Wisconsin Republicans Attack Early Voting as They Strip Power From Democratic Governor (Updated)

Early voting is widely seen as part of the reason for Democrats’ success in defeating Gov. Scott Walker in November.

Wisconsin Assembly Speaker Robin Vos (R-Rochester) addresses the Assembly during a contentious legislative session on December 4, 2018 in Madison, Wisconsin. Andy Manis/Getty Images

UPDATE, March 22, 11:03 a.m.: Dane County Circuit Judge Richard Niess on Thursday temporarily blocked Republicans’ lame duck laws and restored gubernatorial powers. 

After almost 48 unusual hours at the Wisconsin State Capitol, Republican legislators passed sweeping bills curtailing the powers of the incoming Democratic governor and attorney general and undermining early voting.

Republicans, who maintained large legislative majorities despite earning fewer statewide votes in November’s midterms, published five bills late last Friday in a lame-duck session. A ten-hour public hearing followed on Monday, wrapping up past midnight. After senate and assembly sessions were delayed for hours on Tuesday, legislators worked through the night and final votes came early Wednesday morning.

The bills are on the governor’s desk, but Gov. Scott Walker (R) has not yet said whether he will sign them. Meanwhile, Democrats say they are considering legal action.

Public reaction to the bills has been negative. Lawmakers listened to hours of testimony Monday night, virtually all of it against the bills. Protesters filled the capitol building Tuesday, bearing signs, chanting, and interrupting Walker’s remarks during the lighting of the capitol’s Christmas tree.

One protestor, Jill Ferguson, said the Republican proposals were out of step with Wisconsin’s history.

“This is of pivotal importance for Wisconsin,” she said. “This is where the progressive party was born and look where we’ve come.”

Ferguson came with 11 others from the Milwaukee area. The group was organized by Fight for $15 Wisconsin, which advocates for a $15 minimum wage and unionized workplaces.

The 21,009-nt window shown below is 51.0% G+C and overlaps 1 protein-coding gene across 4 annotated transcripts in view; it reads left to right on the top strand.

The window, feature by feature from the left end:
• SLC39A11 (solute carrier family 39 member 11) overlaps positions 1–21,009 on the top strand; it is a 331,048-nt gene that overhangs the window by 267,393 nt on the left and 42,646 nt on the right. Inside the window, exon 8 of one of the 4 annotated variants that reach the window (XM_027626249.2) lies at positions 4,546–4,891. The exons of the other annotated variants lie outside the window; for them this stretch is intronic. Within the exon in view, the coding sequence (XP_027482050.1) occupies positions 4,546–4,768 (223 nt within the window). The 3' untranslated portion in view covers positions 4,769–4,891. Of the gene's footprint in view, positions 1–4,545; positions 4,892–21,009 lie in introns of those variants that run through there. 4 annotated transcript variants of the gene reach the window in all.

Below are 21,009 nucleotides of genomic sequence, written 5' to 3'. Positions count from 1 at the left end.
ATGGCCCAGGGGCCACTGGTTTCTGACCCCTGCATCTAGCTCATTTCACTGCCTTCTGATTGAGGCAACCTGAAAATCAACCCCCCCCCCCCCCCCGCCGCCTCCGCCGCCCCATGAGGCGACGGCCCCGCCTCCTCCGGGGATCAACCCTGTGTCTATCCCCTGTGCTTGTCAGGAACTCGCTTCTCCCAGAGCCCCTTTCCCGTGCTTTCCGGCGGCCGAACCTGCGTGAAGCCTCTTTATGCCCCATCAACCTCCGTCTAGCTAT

Along with a litany of changes that affect taxes, Medicaid, committee appointments, and legal challenges to state law, the GOP bills take aim at voting. Governor-elect Tony Evers, a Democrat who defeated Walker in November, has proposed reforms that would increase voter access. Early voting is widely seen as part of the reason for Democrats’ success in November.

Early voting is targeted by Assembly Bill 1071, equivalent to Senate Bill 885. The legislation would limit early voting to a two-week period. While early voting varies by county, voters in the heavily Democratic counties of Dane and Milwaukee could vote early for more than a month before the 2016 presidential and 2018 midterm elections.

Early voting was heavily used by Wisconsin voters during the 2018 midterms. Before election day, the New York Times reported that over 565,000 votes were cast early, 23 percent more than in 2014.

Curtailing early voting could have a drastic effect on elections in a state where control of the governor’s mansion came down to 30,849 votes last month. The ACLU and other groups have criticized efforts to scale back early voting because the method is disproportionately used by Black voters. 

Besides suppressing already-disenfranchised voters, these changes seem to fly in the face of a 2016 federal court ruling that a similar requirement was discriminatory.

The same GOP bill codifies Wisconsin Department of Transportation voter ID rule, complicating Evers’ campaign pledge to allow additional types of identification. Wisconsin’s Voter ID requirement was passed by Republicans in 2011. After years of legal challenges, it went into effect in 2016, potentially disenfranchising 300,000 voters.